Well, that may be too much to expect. No matter how much peace and goodwill we create in our lives and among our family, friends, and associates, external forces (such as corporations and politicians) do their best to disrupt us. Because those forces keep us desperate, we will buy whatever the corporations want to sell and go along with whatever the politicians want to foist on us. The classic example is the family with two breadwinners and three jobs that does not have enough time to eat healthy or to work for social and economic change. Corporations, and governments that support those corporations with tax dollars, are happy to supply the unhealthy food.
But the more peace we can have in our own lives, (1) the happier and healthier we will be despite our circumstances, and (2) the more independent we will be of the dominant forces of society as well. To find inner peace, we do not have to subscribe to a specific spiritual doctrine or purchase a special kind of health food. All we have to do, as much as possible, is to find a regular balance in all the things we do in life, all of them in moderation. If we can, that is.
By balance I refer mainly to keeping a regular schedule with your biological clock. More or less regular times for getting up and going to sleep, for eating, and seeking mindful relaxation. One of the worst things we can do—I say from the experience of having done them and then quit—is to let other people control our minds and create tension, mostly from television. Unsubscribe, folks, and save yourselves a lot of money. I quit cable in 2002 and since that time I have saved $10,000. Not sure where that money went, but it didn’t go to cable. Learn to cherish silence. Worked for me. Instead of watching TV, I read and write. Usually in silence.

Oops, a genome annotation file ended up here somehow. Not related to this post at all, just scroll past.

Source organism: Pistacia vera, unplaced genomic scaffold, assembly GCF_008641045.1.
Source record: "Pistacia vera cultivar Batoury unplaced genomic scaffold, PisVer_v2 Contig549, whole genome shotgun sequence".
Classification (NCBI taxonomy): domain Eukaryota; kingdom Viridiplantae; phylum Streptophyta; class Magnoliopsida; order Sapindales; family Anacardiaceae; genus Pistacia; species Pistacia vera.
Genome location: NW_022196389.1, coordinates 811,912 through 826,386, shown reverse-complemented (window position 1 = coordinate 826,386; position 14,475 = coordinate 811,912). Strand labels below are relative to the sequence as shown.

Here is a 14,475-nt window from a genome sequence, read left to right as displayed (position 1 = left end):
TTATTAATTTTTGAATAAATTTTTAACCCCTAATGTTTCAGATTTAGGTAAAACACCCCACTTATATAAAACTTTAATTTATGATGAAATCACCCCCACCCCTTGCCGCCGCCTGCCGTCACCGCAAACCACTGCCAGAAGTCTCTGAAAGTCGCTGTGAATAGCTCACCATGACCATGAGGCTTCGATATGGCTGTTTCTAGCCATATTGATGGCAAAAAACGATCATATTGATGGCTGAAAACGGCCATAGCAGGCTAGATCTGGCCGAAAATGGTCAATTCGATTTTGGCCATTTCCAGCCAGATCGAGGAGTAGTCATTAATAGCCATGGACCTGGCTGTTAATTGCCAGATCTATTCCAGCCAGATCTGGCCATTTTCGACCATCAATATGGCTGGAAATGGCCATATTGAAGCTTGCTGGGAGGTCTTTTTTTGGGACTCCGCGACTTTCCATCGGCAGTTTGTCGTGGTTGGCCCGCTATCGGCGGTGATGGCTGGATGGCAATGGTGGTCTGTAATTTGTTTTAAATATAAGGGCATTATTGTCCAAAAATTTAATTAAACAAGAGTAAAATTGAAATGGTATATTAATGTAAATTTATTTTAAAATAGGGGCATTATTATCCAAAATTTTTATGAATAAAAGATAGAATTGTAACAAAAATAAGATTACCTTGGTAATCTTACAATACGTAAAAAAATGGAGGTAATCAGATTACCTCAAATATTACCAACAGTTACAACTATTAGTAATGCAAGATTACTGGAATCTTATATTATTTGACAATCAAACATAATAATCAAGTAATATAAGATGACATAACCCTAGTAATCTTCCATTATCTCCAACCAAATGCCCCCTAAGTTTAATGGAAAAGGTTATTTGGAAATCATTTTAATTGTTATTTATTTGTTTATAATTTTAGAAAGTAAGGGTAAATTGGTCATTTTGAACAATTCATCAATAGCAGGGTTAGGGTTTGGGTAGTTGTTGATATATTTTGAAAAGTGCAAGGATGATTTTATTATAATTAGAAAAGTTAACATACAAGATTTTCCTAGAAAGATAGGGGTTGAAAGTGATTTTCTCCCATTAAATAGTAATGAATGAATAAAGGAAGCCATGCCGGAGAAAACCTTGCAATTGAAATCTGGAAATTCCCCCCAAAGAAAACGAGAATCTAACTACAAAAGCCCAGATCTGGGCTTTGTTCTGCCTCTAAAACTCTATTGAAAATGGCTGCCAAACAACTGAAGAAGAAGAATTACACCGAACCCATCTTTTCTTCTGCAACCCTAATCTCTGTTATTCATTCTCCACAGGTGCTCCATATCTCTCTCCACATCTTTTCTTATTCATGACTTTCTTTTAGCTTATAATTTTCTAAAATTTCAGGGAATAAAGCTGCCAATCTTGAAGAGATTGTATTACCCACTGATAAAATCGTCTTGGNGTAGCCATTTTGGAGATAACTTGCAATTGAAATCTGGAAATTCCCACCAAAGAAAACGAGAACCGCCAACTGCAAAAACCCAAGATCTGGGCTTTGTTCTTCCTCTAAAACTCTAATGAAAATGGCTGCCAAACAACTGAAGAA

We become most aware of the disruption of our biological clocks when we experience jet lag. Everything seems to go out of balance, not just our cycles of sleep and wakefulness. But it is not just jet lag but poor daily time management that can disrupt our biological clocks.
Medical assistance may be necessary. If you have sleep apnea, as I did, surgery or a ventilation device may be helpful. Get rid of apnea and you will get your life back. At least I did. I also have sleep onset myoclonus, which is a kind of torture that even Dick Cheney never thought of: at the moment of sleep onset, my muscles contract just enough to wake me up. Maybe just a little muscle, maybe a lot of big ones. Over and over and over and over several times a minute. Medication brought this under control. There is heavy-duty medication, but hemp oil may work just as well. I used to take regular naps; now, I nap maybe three times a year.
An article was published in the November 25 issue of Science in 2016: “Circadian physiology of metabolism,” by Satchidananda Panda of the Salk Institute in La Jolla (Volume 354, pages 1008-1015) This link takes you to the summary; full articles are available only to AAAS members. In this article, the author summarized the many different disorders that can result from disruption of the biological clock:
- Insulin resistance
- Disruption of gut microbes
- Cardiovascular problems
- Chronic inflammation
- Liver disease
- Increased cancer risk
- High cholesterol
- Sleep disorders
- Compromised muscle function
What a list! All of these physiological effects are interrelated, and related to the biological clock. Disrupted sleep can make you fat, give you diabetes, make your intestines sick, and increase the risk of other problems. I was astonished to see this list. I have some of these problems in small measure; what a walking sicko I would be if I did not seek to live in harmony with my biological clock.
I have found that, by mindfully seeking inner peace and following a regular schedule, I am seldom tired. For this, I must also thank certain medications. But we must enable such medications to work by seeking regularity and balance. Even when I have no work to do, I find myself reading and writing—I am on vacation right now—because they are not, for me, stressful. I rest the way the heart muscle rests: between each beat.
Was Ben Franklin right? Early to bed, early to rise makes a man healthy, wealthy, and wise. Seems too simple. But if Franklin read that Science article, he would have claimed vindication.